Tobiano

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A Tobiano patterned Horse

Tobiano is a spotted color pattern commonly seen in Pinto horses, produced by a dominant gene. The tobiano gene produces white-haired, pink-skinned patches on a base coat color. The coloration is present from birth and does not change throughout the horse's lifetime, unless the horse also carries the gray gene. (see below) It is a dominant gene, so any tobiano horse must have at least one parent who carries the tobiano gene.

Other spotting patterns seen in Pinto horses include frame overo, splashed white and sabino. In the United Kingdom, Tobianos are frequently referred to as "Coloured" or as "Pied": Piebald if black and white, or Skewbald if white and any base color other than black. Sometimes "painted" is also used.[1] Bay and white tobiano horses are also referred to as Tri-Coloured.

Characteristics[edit]

Tobiano traits generally include the following:

  • White legs from the hocks and knees down
  • White crossing the back between the withers and the dock of the tail
  • White is arranged in a vertical pattern
  • Facial markings are similar to those of a traditionally solid-colored horse. i.e. star, snip, strip, or blaze. Extreme white facial markings suggest the presence of additional color pattern genes beyond Tobiano
  • White patches which are usually rounded or oval in shape, rather than jagged (see Overo)
  • Dark color extending down the neck, giving the appearance of a shield

The word tobiano is of Spanish origin, probable first used in South America to describe horses brought in by a Dutch emigrant named Tobias.[1]

Genetics[edit]

Tobiano is a dominant gene, designated TO.[2] Therefore, one parent must be a tobiano for the pattern to occur, and the coat pattern will occur with a single copy of the Tobiano gene present (i.e. the horse is heterozygous for Tobiano). Furthermore, when a horse is homozygous for Tobiano coloring, all of that horse's offspring will be spotted, with only a few exceptions: If either parent passes the dominant gray gene to the foal, then its spots will be visible while it is young, but will gradually become lighter until finally, as the gray gene acts upon all coat colors, the entire horse's coat fades. In the case of horses born Tobiano but turn gray, the skin will retain pigmented and unpigmented skin beneath its hair that may produce "ghost" markings. A homozygous Tobiano that also carries a dilution gene, such as a Pinto with a base color of palomino or buckskin may not reliably produce spotted offspring if bred to another horse with a dilution gene, as a double-dilution may "wash out" the base color.

The Tobiano gene itself is not linked to lethal white syndrome. However, some Tobiano horses may be carriers of the gene if they have overo ancestors, and thus have produced affected offspring when bred to another horse that is also a carrier.[3] In some cases, a horse which carries both Tobiano and Overo genetics may display white markings that combine both patterns, and are referred to as Toveros.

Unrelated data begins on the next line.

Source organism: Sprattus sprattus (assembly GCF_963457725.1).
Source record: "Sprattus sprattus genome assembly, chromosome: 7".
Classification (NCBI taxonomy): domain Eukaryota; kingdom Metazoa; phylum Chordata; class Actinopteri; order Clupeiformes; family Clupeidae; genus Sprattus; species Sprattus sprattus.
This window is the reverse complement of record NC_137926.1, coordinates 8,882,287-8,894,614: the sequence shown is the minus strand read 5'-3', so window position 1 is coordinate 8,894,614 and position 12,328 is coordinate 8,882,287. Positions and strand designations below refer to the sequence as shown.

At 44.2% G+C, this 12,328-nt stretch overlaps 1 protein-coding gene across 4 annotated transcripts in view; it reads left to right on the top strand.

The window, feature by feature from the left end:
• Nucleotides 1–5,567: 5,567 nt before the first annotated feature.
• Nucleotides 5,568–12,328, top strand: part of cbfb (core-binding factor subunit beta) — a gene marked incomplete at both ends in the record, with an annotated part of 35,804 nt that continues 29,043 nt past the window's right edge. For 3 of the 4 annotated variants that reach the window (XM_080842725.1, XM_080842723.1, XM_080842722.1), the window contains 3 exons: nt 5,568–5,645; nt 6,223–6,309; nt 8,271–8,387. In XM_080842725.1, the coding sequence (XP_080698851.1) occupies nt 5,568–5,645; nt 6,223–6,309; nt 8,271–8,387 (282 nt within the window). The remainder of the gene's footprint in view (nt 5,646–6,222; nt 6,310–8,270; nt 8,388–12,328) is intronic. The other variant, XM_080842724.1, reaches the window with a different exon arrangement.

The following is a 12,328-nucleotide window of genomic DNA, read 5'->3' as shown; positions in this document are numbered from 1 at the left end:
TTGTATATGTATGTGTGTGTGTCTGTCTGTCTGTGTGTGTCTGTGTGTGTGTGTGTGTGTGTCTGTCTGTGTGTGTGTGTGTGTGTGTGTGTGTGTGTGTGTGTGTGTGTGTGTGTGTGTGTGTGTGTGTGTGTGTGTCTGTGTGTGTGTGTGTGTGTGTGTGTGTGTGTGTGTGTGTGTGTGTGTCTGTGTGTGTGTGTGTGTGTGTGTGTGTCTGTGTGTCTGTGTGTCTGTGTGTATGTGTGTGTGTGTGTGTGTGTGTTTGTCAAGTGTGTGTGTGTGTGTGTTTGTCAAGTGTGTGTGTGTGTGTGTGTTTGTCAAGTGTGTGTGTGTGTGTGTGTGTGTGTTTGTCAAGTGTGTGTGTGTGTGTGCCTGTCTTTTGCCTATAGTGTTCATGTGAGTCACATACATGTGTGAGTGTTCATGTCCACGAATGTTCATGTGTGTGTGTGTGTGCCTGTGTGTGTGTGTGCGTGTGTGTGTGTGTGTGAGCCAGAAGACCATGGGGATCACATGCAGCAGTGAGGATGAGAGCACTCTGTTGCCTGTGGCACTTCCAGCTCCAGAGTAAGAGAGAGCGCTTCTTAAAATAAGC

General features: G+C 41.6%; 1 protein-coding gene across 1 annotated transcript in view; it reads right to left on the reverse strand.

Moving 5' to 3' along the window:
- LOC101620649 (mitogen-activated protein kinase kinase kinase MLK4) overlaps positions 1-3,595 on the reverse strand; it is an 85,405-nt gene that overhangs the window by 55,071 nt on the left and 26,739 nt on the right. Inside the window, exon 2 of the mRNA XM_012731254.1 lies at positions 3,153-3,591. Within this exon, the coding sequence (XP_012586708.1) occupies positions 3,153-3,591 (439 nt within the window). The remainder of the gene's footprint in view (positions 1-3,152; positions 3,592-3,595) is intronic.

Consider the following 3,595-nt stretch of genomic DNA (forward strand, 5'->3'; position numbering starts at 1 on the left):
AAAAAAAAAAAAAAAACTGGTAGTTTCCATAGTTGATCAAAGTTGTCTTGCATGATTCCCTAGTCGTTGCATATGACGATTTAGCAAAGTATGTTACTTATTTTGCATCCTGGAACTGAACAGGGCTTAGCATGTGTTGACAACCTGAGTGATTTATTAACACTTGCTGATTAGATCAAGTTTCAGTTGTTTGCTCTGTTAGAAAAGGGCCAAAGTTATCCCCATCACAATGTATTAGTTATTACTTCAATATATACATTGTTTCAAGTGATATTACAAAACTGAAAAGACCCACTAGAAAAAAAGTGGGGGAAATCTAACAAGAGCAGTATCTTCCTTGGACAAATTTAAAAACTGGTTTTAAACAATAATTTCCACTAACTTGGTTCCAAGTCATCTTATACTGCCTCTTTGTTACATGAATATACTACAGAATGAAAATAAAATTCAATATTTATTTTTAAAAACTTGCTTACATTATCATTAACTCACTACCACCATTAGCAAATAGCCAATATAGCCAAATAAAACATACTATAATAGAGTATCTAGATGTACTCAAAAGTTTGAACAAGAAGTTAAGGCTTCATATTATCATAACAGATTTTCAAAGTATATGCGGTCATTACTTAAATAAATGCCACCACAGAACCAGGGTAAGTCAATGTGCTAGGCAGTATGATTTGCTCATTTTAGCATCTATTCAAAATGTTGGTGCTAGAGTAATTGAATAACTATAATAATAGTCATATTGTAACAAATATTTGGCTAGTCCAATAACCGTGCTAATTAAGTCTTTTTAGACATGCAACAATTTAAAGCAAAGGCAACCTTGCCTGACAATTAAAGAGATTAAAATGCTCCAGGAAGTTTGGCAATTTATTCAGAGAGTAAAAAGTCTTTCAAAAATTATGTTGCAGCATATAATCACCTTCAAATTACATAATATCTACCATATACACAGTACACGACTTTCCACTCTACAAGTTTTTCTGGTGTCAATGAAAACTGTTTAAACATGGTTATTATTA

DNA testing[edit]

Tobiano occurs due to a chromosomal inversion on ECA3 where the gene order of a section spanning nearly one-third of the chromosome "flipped" during a genetic recombination event. It is thought to be a very ancient gene, about 3500 years old, and is widely distributed across many breeds in the world.[1]

Genetic testing is available to help determine the presence of the Tobiano gene. Originally, there was no direct test for Tobiano, the early Tobiano tests utilized six genetic markers, including a marker on the KIT gene on horse chromosome 3, which were closely linked to Tobiano but could not be used to officially prove homozygosity.[4] After some years of research from the University of Kentucky, in 2008 the chromosomal inversion that affects regulatory regions of the KIT gene was discovered.[5] This inversion was finally mapped for genetic testing and is now offered by several laboratories.[1] Testing is most often intended to determine homozygosity, but is also useful in cases where a horse has greyed out, or if a horse has an unexplained loss of pigmentation.

See also[edit]

References[edit]

  1. ^ a b c d Bailey, Ernest; Brooks, Samantha A. (2013). Horse genetics (2. ed.). Wallingford: CABI. pp. 56–59. ISBN 9781780643298. 
  2. ^ "Introduction to Coat Color Genetics" from Veterinary Genetics Laboratory, School of Veterinary Medicine, University of California, Davis. Web Site accessed January 12, 2008
  3. ^ Paul D. Vrotsos RVT and Elizabeth M. Santschi DVM. University of Minnesota Genetics Group. "Stalking the Lethal White Syndrome". Paint Horse Journal. July 1998.
  4. ^ "Tobiano" from Veterinary Genetics Laboratory, School of Veterinary Medicine, University of California, Davis. Web Site accessed January 13, 2008
  5. ^ "DNA Testing for Tobiano" from Animal Genetics Incorporated

Further reading[edit]

  • "Horse coat color tests" from Veterinary Genetics Laboratory, School of Veterinary Medicine, University of California, Davis. Web Site accessed January 12, 2008
  • "Introduction to Coat Color Genetics" from Veterinary Genetics Laboratory, School of Veterinary Medicine, University of California, Davis. Web Site accessed January 12, 2008